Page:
Japanese YouTube enjoys a mix of Japanese people and foreigners in Japan, providing viewers and subscribers with informative, funny, and interesting content. Living in the digital age, most YouTubers in Japan are able to have their own niche.
Some introduce you to different places in Japan, some teach you Japanese, some give you tips on living in Japan while some just vlog about their daily life. YouTube is also a popular resource for content in Japan comparable to Twitter, Instagram, and Facebook. In fact, it’s the most popular video sharing site in Japan. For teens and children, YouTube replaces time spent on TV. Corporations are also using YouTube more for advertisement.
In this list, we’ve compiled a list of YouTubers in Japan that we think you should definitely follow to get entertaining yet informative content online.
Abroad in Japan is run by Chris Broad, a British man living in Japan, and has more than a million subscribers. In his channel, he introduces his life in Japan, especially as a foreigner, and his videos range from traveling to Japanese language and general tips of living in Japan. His content can be educational to pure entertainment.
By watching his videos, he hopes that more people will be encouraged to visit Japan. Broad also sells merchandise and has been featured on various media outlets including BBC, The Guardian, and The Independent. Some of his videos include exploring an abandoned tunnel in Japan, trying black ramen and cycling around Japan.
Rachel and Jun, with more than 2 million subscribers, are a Japanese and American couple living in Aichi Prefecture. Their content is a mix of travel vlogs to relationship advice. Their content particularly appeals to those in interracial relationships or those who want to know more about dating or marriage in Japan.
At the same time, they also provide general tips of their life here including moving homes and Japanese language. Some of their videos include what they argue about in a Japanese/American marriage, Japanese internet slang, and pros and cons of traveling in Japan.
Only in Japan is another popular YouTuber for those who need travel tips and advice on living in Japan. John Daub, who runs the channel with more than a million subscribers, is a reporter for NHK World. NHK World is the sole public broadcaster in Japan.
Daub himself has lived in Japan for more than 20 years. Because of his long experience of living in Japan, his content is a detailed and informative take on the country, but also useful for those wanting to visit. Some of his videos include why Japanese people live so long, introduction to bathhouses in Japan, and how to start a cross-country hitchhiking trip.
Run by Yuta Aoki, That Japanese Man Yuta has more than 600,000 subscribers. His content is a bit different because most of it involves interviewing or asking people (mostly Japanese) on the street about their views on a certain topic.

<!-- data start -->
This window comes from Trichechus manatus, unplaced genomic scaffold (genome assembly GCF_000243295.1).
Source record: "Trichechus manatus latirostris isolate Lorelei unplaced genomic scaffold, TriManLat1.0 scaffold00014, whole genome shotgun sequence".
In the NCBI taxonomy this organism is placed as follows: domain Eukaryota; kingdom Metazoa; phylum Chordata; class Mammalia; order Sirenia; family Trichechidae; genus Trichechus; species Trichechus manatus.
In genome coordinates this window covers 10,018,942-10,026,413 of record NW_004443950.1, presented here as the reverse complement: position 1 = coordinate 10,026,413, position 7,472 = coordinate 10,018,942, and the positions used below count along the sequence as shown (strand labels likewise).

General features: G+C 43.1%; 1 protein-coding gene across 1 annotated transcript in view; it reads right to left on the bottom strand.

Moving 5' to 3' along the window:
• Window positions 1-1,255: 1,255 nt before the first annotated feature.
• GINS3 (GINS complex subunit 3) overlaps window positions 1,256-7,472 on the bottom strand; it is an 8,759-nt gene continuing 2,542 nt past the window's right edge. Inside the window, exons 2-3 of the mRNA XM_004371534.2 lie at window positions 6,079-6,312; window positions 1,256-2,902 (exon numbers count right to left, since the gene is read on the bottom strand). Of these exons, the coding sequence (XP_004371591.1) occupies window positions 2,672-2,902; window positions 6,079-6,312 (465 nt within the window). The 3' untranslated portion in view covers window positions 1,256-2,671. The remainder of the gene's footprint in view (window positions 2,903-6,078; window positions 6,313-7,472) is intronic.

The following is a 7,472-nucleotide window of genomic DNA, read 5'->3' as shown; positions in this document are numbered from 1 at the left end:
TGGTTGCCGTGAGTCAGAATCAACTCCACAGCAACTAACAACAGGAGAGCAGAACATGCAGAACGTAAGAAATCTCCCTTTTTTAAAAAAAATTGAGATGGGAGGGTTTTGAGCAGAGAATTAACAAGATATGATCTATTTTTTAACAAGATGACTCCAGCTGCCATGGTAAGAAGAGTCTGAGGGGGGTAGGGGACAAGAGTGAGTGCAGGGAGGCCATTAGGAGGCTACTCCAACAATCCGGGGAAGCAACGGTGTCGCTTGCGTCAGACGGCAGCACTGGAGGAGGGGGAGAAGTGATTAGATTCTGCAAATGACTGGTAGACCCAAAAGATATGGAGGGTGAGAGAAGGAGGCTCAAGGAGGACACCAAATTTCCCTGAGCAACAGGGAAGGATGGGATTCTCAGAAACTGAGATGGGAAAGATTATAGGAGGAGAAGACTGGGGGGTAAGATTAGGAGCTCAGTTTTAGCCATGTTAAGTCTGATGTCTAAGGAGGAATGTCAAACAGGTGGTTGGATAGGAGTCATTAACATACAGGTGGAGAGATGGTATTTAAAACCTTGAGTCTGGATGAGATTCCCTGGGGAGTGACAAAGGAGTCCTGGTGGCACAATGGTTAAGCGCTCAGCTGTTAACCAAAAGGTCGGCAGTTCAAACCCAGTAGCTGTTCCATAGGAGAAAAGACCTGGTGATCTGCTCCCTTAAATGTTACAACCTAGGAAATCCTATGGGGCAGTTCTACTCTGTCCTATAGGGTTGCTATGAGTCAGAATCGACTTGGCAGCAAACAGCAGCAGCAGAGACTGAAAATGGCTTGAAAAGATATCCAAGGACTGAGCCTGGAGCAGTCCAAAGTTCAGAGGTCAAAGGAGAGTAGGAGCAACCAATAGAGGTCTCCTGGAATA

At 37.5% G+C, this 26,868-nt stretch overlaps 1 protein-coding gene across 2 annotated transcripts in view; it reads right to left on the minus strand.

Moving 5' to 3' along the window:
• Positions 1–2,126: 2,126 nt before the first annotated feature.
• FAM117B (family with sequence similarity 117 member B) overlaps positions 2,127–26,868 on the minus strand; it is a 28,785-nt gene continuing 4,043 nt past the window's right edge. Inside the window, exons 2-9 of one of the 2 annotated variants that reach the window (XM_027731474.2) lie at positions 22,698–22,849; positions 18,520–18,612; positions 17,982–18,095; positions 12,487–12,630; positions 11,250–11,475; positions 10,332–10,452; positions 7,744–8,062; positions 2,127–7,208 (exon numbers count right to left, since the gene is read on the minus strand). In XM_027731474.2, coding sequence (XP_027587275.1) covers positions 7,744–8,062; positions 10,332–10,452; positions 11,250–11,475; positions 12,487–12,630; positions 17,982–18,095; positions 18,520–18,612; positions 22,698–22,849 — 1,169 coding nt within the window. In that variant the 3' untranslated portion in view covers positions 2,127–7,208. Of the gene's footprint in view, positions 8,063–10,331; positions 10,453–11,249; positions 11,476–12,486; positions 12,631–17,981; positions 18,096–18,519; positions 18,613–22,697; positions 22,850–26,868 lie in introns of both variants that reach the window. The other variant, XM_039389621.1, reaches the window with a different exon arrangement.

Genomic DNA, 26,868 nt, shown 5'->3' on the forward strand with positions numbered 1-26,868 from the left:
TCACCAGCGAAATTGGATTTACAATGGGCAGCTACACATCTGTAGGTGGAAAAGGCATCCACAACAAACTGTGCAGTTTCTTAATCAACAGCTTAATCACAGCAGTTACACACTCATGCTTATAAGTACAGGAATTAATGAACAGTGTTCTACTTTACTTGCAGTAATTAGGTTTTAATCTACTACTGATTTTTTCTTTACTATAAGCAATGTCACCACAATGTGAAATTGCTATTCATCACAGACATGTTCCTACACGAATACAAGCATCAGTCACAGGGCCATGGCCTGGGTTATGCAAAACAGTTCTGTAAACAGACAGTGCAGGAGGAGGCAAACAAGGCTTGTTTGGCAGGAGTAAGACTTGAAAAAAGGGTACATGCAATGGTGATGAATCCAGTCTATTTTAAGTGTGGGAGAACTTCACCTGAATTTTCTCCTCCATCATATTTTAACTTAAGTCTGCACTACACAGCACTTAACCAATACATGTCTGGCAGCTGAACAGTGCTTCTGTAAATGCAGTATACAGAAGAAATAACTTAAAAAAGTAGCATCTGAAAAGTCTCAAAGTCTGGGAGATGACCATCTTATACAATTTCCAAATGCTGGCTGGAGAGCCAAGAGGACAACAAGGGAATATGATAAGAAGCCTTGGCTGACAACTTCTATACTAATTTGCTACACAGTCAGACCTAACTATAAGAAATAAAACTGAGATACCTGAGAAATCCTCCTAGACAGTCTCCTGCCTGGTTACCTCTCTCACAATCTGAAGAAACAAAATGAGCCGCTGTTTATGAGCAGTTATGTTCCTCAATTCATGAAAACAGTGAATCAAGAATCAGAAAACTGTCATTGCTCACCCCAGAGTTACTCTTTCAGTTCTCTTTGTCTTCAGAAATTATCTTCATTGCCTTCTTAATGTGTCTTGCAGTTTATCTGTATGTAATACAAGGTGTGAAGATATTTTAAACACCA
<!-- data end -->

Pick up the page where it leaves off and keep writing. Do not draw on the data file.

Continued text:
For example, “Do Japanese Women Date Foreign Men” or “Is Your Favorite Anime Popular in Japan?” He also makes commentary videos on certain social issues or viral events in or related to Japan, such why tattoos are banned in some places or Japan’s immigration policy. He also talks about learning Japanese in certain videos as well.
Because of this style, his channel provides great insights and create discussions on social, cultural, and political issues in or relating to Japan, which could be thought-provoking for those who aren’t familiar with Japan.
Life Where I’m From is run by a Canadian man, Greg Lam who has been living in Japan since 2015. It features his biracial (half Japanese, half Canadian) kids who are also in Japan. His videos give insight into everyday life in Japan, but also special events and uniquely Japanese aspects of the country. Topics such as weird things in Japan, the working culture, and even what life is like in a nursing home are on his channel.
Since his children are also in the videos, he tries to show Japan through the eyes of his two children. If you want more information about education and child-related content, this is the place to go. If you want to see Japan through an adult lens, head over to Life Where I’m From X. Interestingly, at times, the content isn’t limited to Japan. He also features other countries like the Philippines and Canada and what life is like there.
His videos about the Philippines are impressive as he doesn’t dabble into the “touristy” aspects of the place, but instead what life is like for a middle-class citizen in the country. He remains neutral despite comparing things in Japan, and portrays life as it is.
Angela is the creator behind InternationallyMe. She is born in New Zealand and now lives in Japan. Her aim is to show the lesser-known or off-the-beaten-path places in Japan including rural and local areas that you couldn’t easily find on the internet or in guidebooks.
Angela also organizes meet-ups in Japan and overseas. Recently, she opened a school in Akita called Akita Inaka School, as a new way to not only study Japanese but also to experience authentic and especially Japanese culture in the countryside. Combining language, culture, and experience, the school aims for further immersion into the Japanese environment to gain a deeper understanding and also to be part of the local community. Of course, with local countryside experience.
Hajime is the most subscribed YouTuber in Japan with eight million followers. His videos are in Japanese, but Hajime spent a year studying in the UK so you may hear occasional English on his channel. Because of his popularity, he has appeared in a number of advertisements including Weekly Shonen Jump and Shibuya 109.
He has three channels on YouTube which are all equally popular. On his main channel, he posts Q&A videos, experiments, and product reviews. On his sub-channel, he talks about his everyday life and promotional videos, while on his third channel, he showcases his life with his roommates.